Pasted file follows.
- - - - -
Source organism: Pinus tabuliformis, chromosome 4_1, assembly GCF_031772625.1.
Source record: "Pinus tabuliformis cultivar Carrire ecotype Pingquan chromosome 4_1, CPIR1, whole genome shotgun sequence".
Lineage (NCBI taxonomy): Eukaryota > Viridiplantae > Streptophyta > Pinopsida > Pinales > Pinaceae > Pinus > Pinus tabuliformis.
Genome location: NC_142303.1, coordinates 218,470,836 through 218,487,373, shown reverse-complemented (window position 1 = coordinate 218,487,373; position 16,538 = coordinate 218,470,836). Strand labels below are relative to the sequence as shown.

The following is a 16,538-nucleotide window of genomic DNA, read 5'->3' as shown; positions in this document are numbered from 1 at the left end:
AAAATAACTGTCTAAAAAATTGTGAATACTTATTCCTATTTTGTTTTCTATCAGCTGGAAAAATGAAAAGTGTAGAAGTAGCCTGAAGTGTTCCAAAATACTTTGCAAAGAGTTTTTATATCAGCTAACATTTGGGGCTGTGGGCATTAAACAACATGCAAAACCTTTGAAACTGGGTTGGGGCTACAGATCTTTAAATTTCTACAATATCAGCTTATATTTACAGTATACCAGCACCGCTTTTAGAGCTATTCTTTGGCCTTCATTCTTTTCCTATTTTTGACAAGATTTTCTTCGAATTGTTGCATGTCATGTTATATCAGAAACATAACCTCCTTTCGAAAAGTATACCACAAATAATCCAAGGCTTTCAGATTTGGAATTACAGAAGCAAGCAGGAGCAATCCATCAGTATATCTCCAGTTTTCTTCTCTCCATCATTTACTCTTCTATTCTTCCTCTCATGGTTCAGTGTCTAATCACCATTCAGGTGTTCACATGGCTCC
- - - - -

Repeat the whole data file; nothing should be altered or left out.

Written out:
Source organism: Pinus tabuliformis, chromosome 4_1, assembly GCF_031772625.1.
Source record: "Pinus tabuliformis cultivar Carrire ecotype Pingquan chromosome 4_1, CPIR1, whole genome shotgun sequence".
Lineage (NCBI taxonomy): Eukaryota > Viridiplantae > Streptophyta > Pinopsida > Pinales > Pinaceae > Pinus > Pinus tabuliformis.
Genome location: NC_142303.1, coordinates 218,470,836 through 218,487,373, shown reverse-complemented (window position 1 = coordinate 218,487,373; position 16,538 = coordinate 218,470,836). Strand labels below are relative to the sequence as shown.

The following is a 16,538-nucleotide window of genomic DNA, read 5'->3' as shown; positions in this document are numbered from 1 at the left end:
AAAATAACTGTCTAAAAAATTGTGAATACTTATTCCTATTTTGTTTTCTATCAGCTGGAAAAATGAAAAGTGTAGAAGTAGCCTGAAGTGTTCCAAAATACTTTGCAAAGAGTTTTTATATCAGCTAACATTTGGGGCTGTGGGCATTAAACAACATGCAAAACCTTTGAAACTGGGTTGGGGCTACAGATCTTTAAATTTCTACAATATCAGCTTATATTTACAGTATACCAGCACCGCTTTTAGAGCTATTCTTTGGCCTTCATTCTTTTCCTATTTTTGACAAGATTTTCTTCGAATTGTTGCATGTCATGTTATATCAGAAACATAACCTCCTTTCGAAAAGTATACCACAAATAATCCAAGGCTTTCAGATTTGGAATTACAGAAGCAAGCAGGAGCAATCCATCAGTATATCTCCAGTTTTCTTCTCTCCATCATTTACTCTTCTATTCTTCCTCTCATGGTTCAGTGTCTAATCACCATTCAGGTGTTCACATGGCTCC